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Ben v. United States

United States District Court, W.D. Texas, Austin Division

January 9, 2018

GREGORY BEN
v.
UNITED STATES OF AMERICA

          ORDER

          SAM SPARKS UNITED STATES DISTRICT JUDGE.

         Before the Court are Movant Gregory Ben's Motions to Vacate, Set Aside, or Correct Sentence Under 28 U.S.C. § 2255 (Docs. 68 and 72); Ben's Memorandum in Support (Doc. 74); the Government's Response (Doc. 78); and Ben's Reply (Doc. 82).

         BACKGROUND

         Ben was indicted on February 3, 2004. He was charged with being a felon in possession of a firearm in violation of 18 U.S.C. § 922(g)(1) ("Count One") and possessing a firearm following a misdemeanor crime of domestic violence in violation of 18 U.S.C. § 922(g)(9) ("Count Two"). On March 26, 2004, Ben pleaded guilty to the indictment without a plea agreement. The Pre-sentence Investigation Report determined Ben's prior convictions warranted a base offense level of 24 under U.S.S.G. § 2K2.1(a)(2) because Ben had at least two prior felony convictions for "crimes of violence, " as defined by § 4B1.2. This determination was based on the finding that Ben had three separate convictions for "Aggravated Robbery" in violation of Texas law, for which Ben was sentenced to eight years of imprisonment in each case. After adding two levels because Ben possessed a stolen firearm, adding four levels because Ben used the firearm to commit the felony offense of aggravated assault, and deducting three levels for acceptance of responsibility, the probation officer calculated Ben's total offense level at 27. This total offense level, when combined with the criminal history category of VI, resulted in a guideline range of 130 to 162 months of imprisonment. However, Ben's sentence was subject to a statutory maximum sentence of 120 months.

         On June 15, 2004, the Government moved to dismiss Count Two, and the Court sentenced Ben on Count One to 120 months of imprisonment and a three-year term of supervised release. The Fifth Circuit Court of Appeals affirmed Ben's conviction and sentence.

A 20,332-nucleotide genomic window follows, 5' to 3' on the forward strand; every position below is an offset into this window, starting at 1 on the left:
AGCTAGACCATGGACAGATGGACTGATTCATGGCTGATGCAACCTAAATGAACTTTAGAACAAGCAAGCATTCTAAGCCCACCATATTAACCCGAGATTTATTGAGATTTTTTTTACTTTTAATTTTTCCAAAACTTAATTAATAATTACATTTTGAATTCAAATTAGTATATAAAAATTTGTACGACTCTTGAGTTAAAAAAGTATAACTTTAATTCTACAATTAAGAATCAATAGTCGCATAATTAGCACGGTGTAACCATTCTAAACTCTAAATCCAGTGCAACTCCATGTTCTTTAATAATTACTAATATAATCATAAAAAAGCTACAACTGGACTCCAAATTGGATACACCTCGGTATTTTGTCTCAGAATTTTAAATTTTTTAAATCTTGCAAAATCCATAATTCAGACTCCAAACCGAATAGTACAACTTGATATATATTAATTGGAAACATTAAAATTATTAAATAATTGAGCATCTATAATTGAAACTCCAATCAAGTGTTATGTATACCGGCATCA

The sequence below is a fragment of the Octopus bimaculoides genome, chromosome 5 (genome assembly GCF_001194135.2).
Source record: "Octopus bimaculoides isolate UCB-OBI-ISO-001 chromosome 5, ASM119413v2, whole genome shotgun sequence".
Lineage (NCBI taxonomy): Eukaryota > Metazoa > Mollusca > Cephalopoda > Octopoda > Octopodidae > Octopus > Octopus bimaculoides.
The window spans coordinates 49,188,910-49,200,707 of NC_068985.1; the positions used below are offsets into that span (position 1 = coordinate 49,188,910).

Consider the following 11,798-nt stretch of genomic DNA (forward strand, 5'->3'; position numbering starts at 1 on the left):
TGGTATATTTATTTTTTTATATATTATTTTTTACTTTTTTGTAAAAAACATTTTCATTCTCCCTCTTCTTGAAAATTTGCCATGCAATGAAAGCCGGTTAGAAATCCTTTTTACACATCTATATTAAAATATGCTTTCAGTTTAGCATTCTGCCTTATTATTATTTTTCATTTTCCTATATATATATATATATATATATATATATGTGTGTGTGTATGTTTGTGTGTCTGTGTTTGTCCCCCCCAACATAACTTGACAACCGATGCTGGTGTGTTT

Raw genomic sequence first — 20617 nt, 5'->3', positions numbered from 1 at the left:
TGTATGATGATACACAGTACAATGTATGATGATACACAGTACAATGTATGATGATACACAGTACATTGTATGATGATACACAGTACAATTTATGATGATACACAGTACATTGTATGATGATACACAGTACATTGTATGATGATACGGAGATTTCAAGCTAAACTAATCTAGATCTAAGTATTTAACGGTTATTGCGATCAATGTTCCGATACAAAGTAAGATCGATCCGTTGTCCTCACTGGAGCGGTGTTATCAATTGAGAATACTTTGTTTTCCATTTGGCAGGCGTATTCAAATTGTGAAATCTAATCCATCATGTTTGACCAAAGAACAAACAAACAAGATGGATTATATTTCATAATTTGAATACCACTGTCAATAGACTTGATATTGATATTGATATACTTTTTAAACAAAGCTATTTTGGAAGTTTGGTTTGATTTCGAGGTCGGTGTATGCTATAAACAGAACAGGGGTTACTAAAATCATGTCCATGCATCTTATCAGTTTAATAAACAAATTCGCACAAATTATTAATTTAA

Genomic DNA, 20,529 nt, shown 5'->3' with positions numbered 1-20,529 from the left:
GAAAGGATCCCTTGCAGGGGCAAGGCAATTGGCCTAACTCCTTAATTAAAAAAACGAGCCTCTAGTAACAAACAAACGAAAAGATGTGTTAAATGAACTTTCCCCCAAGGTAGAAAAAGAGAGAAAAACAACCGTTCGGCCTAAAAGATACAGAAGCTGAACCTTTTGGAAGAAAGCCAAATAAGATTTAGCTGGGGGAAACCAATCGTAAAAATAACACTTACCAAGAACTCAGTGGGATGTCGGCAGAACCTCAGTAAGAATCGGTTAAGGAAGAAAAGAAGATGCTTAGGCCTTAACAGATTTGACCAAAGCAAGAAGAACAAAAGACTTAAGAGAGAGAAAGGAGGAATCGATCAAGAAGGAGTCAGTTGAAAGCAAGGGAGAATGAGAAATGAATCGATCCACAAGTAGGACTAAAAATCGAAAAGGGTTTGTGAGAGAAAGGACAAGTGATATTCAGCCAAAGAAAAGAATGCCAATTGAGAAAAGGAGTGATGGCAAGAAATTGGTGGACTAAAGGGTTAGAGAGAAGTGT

Ben was sentenced prior to the Supreme Court's decision in United States v. Booker, at a time when the Sentencing Guidelines were deemed mandatory. 543 U.S. 220 (2005). Booker brought an end to the mandatory Sentencing Guidelines era and ushered in a different regime of "effectively advisory" Guidelines. See Booker, 543 U.S. at 245. In Johnson v. United States (Johnson II), the Supreme Court held that the so-called "residual clause" of the Armed Career Criminal Act ("ACCA"), 18U.S.C. § 924(e)(2)(B)(ii), was void for vagueness under due process principles. 135 S.Ct. 2551 (2015). The following year, in Welch v. United States, the Supreme Court held Johnson II announced a substantive rule that has retroactive effect in cases on collateral review. 136 S.Ct. 1257, 1268(2016).

         Ben, through appointed counsel, filed a Motion to Vacate and Memorandum in Support. (Docs. 68 and 74). On July 28, 2016, the Court stayed this case pending the Supreme Court's decision in Beckles v. United States, 137 S.Ct. 886 (2017). In Beckles, the Supreme Court held Johnson II does not apply to the advisory Sentencing Guidelines but "[left] open the question" whether Johnson II applies to the mandatory Guidelines. Id. at 904 n.4 (Sotomayor, J., concurring in the judgment); Raybon v. United States, 867 F.3d 625, 629 (6th Cir. 2017) ("[W]hether [Johnson II\ applies to the mandatory guidelines ... is an open question."). The Court lifted the stay following Beckles and ordered the parties to resume briefing.